"Spirituality" simply means a lot of things, and much of what it means is tied up in whatever is meant by "religion." Hood, Hill, and Spilka, and the legions of people who declare themselves "spiritual but not religious"--a rapidly growing segment of the population that I think most atheists should warmly welcome despite its inherent problems with falling prey to nonsense--agree that "religion" and "spirituality" are, in fact, distinct, however much their Venn Diagrams overlap. For my part, I tend to think of "spirituality" as being a fundamental part of psychological and sociological functioning for human beings, and religion is a parasite on spirituality. (In this light, discarding the word "spiritual" because of its ties to religion is a bit like discarding dogs and cats as pets because without fastidious treatment they are all but certain to carry fleas.)

And then, making matters worse, there's another "spirit" word at play here. It is the one the antisupernaturalists hate; it is the one most of the "spiritual but not religious" people mean when they say that spirituality is important to them. That word is spiritualism, and it does not mean the same thing as spirituality, despite the similarities.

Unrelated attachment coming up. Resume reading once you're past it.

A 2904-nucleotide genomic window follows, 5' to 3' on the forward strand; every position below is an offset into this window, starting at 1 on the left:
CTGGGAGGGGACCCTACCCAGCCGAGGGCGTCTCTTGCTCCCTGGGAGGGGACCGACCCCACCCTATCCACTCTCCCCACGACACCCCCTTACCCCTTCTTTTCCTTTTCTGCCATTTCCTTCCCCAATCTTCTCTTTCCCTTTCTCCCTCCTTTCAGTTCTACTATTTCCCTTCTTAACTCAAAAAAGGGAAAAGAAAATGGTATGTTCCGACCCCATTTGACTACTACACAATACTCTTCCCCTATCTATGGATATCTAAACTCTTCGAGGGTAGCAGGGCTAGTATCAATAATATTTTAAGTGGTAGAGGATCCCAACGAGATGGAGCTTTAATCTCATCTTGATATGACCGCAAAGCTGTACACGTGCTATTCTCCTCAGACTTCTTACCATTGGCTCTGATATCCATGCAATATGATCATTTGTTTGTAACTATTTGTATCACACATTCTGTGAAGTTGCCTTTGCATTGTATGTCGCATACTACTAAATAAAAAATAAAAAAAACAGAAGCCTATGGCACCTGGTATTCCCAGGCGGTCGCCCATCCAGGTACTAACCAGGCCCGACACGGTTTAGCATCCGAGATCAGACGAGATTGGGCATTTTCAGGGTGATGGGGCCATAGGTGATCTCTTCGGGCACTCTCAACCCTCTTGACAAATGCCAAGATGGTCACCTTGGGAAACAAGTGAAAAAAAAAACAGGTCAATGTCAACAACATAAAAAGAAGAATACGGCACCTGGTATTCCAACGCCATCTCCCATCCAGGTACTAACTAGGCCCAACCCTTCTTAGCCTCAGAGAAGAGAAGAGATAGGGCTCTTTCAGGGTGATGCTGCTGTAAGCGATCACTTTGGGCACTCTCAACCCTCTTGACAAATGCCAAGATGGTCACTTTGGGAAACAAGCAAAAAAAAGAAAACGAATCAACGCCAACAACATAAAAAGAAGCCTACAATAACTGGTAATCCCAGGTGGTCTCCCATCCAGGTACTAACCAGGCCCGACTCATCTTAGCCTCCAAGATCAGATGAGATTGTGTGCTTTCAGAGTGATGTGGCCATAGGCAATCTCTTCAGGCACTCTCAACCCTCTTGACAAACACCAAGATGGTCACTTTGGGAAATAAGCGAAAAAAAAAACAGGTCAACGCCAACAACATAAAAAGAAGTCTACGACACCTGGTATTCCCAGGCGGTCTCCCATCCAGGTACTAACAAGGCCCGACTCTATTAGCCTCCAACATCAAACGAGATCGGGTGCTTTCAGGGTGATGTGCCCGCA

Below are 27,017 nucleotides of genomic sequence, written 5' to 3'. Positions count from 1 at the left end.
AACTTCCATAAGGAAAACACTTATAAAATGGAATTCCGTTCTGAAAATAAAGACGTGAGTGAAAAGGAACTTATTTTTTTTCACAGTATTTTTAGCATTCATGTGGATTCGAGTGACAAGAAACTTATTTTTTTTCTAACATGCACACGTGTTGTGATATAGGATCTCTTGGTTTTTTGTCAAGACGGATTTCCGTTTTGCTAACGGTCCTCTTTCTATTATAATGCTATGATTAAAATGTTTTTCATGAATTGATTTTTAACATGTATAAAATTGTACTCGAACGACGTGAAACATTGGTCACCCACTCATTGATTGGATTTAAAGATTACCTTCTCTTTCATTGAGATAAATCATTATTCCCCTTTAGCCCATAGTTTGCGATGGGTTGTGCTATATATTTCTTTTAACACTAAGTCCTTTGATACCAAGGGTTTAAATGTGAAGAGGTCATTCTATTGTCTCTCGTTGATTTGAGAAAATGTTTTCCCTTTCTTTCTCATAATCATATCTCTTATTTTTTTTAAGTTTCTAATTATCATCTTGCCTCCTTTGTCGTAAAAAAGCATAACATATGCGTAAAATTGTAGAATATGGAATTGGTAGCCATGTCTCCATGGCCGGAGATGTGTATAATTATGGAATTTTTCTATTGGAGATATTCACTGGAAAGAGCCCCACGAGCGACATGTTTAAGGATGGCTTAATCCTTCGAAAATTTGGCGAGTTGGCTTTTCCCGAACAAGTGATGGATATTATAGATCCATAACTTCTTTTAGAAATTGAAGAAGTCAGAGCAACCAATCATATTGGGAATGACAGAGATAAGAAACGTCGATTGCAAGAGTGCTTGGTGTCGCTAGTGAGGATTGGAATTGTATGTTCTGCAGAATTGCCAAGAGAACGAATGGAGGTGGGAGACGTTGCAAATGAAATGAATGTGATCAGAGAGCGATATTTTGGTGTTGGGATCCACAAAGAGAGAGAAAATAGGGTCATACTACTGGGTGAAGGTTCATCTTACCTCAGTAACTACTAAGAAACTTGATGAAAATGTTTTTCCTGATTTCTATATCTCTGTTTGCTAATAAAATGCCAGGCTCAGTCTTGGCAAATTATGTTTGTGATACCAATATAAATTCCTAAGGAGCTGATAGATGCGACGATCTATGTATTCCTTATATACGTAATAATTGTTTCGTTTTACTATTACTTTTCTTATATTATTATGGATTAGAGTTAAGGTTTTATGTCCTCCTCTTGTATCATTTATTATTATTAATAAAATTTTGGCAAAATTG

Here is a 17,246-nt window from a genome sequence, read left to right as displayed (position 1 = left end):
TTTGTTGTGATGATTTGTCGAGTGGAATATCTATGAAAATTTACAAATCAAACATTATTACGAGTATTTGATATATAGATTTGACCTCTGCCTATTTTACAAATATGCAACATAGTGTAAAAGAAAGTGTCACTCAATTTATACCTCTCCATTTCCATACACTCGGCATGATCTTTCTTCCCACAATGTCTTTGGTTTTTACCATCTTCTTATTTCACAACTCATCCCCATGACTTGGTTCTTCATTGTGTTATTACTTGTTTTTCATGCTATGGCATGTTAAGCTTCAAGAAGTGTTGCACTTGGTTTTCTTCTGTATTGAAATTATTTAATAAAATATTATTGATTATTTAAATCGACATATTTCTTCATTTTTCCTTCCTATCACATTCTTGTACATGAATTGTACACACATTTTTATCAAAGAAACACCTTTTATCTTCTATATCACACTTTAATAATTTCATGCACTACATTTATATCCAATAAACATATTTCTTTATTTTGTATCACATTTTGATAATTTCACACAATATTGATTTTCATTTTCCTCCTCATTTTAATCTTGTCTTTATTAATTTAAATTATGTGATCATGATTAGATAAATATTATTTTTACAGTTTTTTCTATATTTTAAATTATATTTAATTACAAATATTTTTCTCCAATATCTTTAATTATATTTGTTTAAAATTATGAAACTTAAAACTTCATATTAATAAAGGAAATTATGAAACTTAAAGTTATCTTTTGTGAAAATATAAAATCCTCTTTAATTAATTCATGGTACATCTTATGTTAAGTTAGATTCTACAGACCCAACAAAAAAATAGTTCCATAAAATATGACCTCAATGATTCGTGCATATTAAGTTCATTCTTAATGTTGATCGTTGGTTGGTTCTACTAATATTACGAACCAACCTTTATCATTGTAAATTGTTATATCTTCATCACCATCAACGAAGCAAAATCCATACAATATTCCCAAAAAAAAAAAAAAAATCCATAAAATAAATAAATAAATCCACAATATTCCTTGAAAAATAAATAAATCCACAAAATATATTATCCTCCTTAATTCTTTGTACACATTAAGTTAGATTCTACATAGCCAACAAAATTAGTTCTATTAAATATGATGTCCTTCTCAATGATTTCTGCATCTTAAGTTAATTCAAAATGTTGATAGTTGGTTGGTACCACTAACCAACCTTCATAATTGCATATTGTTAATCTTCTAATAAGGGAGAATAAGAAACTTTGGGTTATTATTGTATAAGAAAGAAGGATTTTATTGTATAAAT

The lay definition of spiritualism is what we associate with the frauds called mediums who claim to talk to the dead, and the philosophical term means "the doctrine that the spirit exists as distinct from matter, or that spirit is the only reality." Though it frequently is, it should not be conflated with spirituality, and being against spiritualism is not a good reason to decry human spirituality.

In fact, looking up the entry for "spirituality" in Wikipedia returns something very interesting. Note, particularly, the first line. (Links and emphasis in original.)